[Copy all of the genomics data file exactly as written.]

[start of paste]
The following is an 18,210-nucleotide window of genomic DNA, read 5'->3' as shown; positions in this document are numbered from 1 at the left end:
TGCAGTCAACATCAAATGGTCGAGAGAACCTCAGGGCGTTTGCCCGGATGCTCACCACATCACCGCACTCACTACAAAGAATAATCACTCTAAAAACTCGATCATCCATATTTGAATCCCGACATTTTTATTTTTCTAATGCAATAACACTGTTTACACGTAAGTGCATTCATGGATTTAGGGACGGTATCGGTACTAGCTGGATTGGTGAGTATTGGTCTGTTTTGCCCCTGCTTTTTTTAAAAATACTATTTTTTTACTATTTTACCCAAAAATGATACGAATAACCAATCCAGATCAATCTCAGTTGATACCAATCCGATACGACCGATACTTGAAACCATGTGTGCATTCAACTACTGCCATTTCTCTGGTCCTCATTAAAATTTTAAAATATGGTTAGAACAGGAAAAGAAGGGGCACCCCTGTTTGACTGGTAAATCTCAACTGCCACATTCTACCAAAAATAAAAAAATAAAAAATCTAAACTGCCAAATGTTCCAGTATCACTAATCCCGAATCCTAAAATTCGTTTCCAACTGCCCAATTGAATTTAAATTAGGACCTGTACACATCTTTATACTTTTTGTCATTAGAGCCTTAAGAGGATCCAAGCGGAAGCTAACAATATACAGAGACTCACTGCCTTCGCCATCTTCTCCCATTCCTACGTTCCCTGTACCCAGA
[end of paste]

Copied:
The following is an 18,210-nucleotide window of genomic DNA, read 5'->3' as shown; positions in this document are numbered from 1 at the left end:
TGCAGTCAACATCAAATGGTCGAGAGAACCTCAGGGCGTTTGCCCGGATGCTCACCACATCACCGCACTCACTACAAAGAATAATCACTCTAAAAACTCGATCATCCATATTTGAATCCCGACATTTTTATTTTTCTAATGCAATAACACTGTTTACACGTAAGTGCATTCATGGATTTAGGGACGGTATCGGTACTAGCTGGATTGGTGAGTATTGGTCTGTTTTGCCCCTGCTTTTTTTAAAAATACTATTTTTTTACTATTTTACCCAAAAATGATACGAATAACCAATCCAGATCAATCTCAGTTGATACCAATCCGATACGACCGATACTTGAAACCATGTGTGCATTCAACTACTGCCATTTCTCTGGTCCTCATTAAAATTTTAAAATATGGTTAGAACAGGAAAAGAAGGGGCACCCCTGTTTGACTGGTAAATCTCAACTGCCACATTCTACCAAAAATAAAAAAATAAAAAATCTAAACTGCCAAATGTTCCAGTATCACTAATCCCGAATCCTAAAATTCGTTTCCAACTGCCCAATTGAATTTAAATTAGGACCTGTACACATCTTTATACTTTTTGTCATTAGAGCCTTAAGAGGATCCAAGCGGAAGCTAACAATATACAGAGACTCACTGCCTTCGCCATCTTCTCCCATTCCTACGTTCCCTGTACCCAGA